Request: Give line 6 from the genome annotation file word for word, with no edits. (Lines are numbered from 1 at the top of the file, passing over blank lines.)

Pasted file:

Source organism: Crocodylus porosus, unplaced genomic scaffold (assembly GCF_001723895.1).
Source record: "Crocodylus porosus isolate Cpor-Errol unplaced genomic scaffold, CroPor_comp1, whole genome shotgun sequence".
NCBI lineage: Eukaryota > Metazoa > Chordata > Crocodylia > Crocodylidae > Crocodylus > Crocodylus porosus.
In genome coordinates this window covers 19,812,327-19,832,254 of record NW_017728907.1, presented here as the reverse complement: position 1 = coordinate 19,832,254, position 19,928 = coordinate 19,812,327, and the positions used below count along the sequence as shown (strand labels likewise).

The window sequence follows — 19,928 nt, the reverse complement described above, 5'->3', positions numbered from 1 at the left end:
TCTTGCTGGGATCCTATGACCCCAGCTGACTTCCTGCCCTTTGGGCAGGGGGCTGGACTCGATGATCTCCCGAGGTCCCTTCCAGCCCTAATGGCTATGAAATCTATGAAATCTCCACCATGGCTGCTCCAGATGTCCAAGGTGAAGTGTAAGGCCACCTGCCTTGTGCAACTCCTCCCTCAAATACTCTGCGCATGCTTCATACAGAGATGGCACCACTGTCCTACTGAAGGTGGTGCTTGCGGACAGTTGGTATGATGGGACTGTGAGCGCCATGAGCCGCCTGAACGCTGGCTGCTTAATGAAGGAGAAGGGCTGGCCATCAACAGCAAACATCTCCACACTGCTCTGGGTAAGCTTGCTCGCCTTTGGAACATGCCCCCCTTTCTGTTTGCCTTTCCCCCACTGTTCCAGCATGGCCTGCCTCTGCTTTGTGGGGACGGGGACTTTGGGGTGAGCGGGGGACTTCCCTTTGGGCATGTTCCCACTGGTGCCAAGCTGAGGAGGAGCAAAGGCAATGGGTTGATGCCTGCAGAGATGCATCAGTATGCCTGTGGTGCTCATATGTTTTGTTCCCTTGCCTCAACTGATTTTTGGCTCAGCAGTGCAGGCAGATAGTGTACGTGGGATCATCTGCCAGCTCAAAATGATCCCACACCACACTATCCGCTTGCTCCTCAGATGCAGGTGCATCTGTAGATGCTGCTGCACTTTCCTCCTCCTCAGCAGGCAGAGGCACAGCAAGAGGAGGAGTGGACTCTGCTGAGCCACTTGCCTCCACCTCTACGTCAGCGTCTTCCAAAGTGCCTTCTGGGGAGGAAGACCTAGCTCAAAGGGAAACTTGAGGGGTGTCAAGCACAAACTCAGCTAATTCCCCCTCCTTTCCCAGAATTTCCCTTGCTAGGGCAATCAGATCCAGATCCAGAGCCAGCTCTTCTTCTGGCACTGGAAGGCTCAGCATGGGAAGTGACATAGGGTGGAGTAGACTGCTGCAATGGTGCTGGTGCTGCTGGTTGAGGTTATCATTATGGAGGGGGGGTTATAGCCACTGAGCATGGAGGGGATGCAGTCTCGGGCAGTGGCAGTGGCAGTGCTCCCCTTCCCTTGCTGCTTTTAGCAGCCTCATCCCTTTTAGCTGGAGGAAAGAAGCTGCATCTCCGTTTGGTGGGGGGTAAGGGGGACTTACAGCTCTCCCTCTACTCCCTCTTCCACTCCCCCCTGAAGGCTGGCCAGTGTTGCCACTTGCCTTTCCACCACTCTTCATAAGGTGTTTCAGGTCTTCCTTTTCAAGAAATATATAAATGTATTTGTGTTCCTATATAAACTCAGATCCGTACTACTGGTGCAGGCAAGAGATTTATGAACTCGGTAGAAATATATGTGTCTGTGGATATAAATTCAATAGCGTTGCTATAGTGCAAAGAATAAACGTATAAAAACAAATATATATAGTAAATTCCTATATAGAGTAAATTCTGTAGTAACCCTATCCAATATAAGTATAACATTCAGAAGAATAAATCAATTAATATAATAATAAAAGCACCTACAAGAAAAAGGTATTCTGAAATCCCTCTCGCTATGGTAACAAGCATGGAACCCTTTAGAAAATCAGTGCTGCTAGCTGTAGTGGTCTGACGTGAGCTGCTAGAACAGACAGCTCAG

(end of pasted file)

TCTTGCTGGGATCCTATGACCCCAGCTGACTTCCTGCCCTTTGGGCAGGGGGCTGGACTCGATGATCTCCCGAGGTCCCTTCCAGCCCTAATGGCTATGAAATCTATGAAATCTCCACCATGGCTGCTCCAGATGTCCAAGGTGAAGTGTAAGGCCACCTGCCTTGTGCAACTCCTCCCTCAAATACTCTGCGCATGCTTCATACAGAGATGGCACCACTGTCCTACTGAAGGTGGTGCTTGCGGACAGTTGGTATGATGGGACTGTGAGCGCCATGAGCCGCCTGAACGCTGGCTGCTTAATGAAGGAGAAGGGCTGGCCATCAACAGCAAACATCTCCACACTGCTCTGGGTAAGCTTGCTCGCCTTTGGAACATGCCCCCCTTTCTGTTTGCCTTTCCCCCACTGTTCCAGCATGGCCTGCCTCTGCTTTGTGGGGACGGGGACTTTGGGGTGAGCGGGGGACTTCCCTTTGGGCATGTTCCCACTGGTGCCAAGCTGAGGAGGAGCAAAGGCAATGGGTTGATGCCTGCAGAGATGCATCAGTATGCCTGTGGTGCTCATATGTTTTGTTCCCTTGCCTCAACTGATTTTTGGCTCAGCAGTGCAGGCAGATAGTGTACGTGGGATCATCTGCCAGCTCAAAATGATCCCACACCACACTATCCGCTTGCTCCTCAGATGCAGGTGCATCTGTAGATGCTGCTGCACTTTCCTCCTCCTCAGCAGGCAGAGGCACAGCAAGAGGAGGAGTGGACTCTGCTGAGCCACTTGCCTCCACCTCTACGTCAGCGTCTTCCAAAGTGCCTTCTGGGGAGGAAGACCTAGCTCAAAGGGAAACTTGAGGGGTGTCAAGCACAAACTCAGCTAATTCCCCCTCCTTTCCCAGAATTTCCCTTGCTAGGGCAATCAGATCCAGATCCAGAGCCAGCTCTTCTTCTGGCACTGGAAGGCTCAGCATGGGAAGTGACATAGGGTGGAGTAGACTGCTGCAATGGTGCTGGTGCTGCTGGTTGAGGTTATCATTATGGAGGGGGGGTTATAGCCACTGAGCATGGAGGGGATGCAGTCTCGGGCAGTGGCAGTGGCAGTGCTCCCCTTCCCTTGCTGCTTTTAGCAGCCTCATCCCTTTTAGCTGGAGGAAAGAAGCTGCATCTCCGTTTGGTGGGGGGTAAGGGGGACTTACAGCTCTCCCTCTACTCCCTCTTCCACTCCCCCCTGAAGGCTGGCCAGTGTTGCCACTTGCCTTTCCACCACTCTTCATAAGGTGTTTCAGGTCTTCCTTTTCAAGAAATATATAAATGTATTTGTGTTCCTATATAAACTCAGATCCGTACTACTGGTGCAGGCAAGAGATTTATGAACTCGGTAGAAATATATGTGTCTGTGGATATAAATTCAATAGCGTTGCTATAGTGCAAAGAATAAACGTATAAAAACAAATATATATAGTAAATTCCTATATAGAGTAAATTCTGTAGTAACCCTATCCAATATAAGTATAACATTCAGAAGAATAAATCAATTAATATAATAATAAAAGCACCTACAAGAAAAAGGTATTCTGAAATCCCTCTCGCTATGGTAACAAGCATGGAACCCTTTAGAAAATCAGTGCTGCTAGCTGTAGTGGTCTGACGTGAGCTGCTAGAACAGACAGCTCAG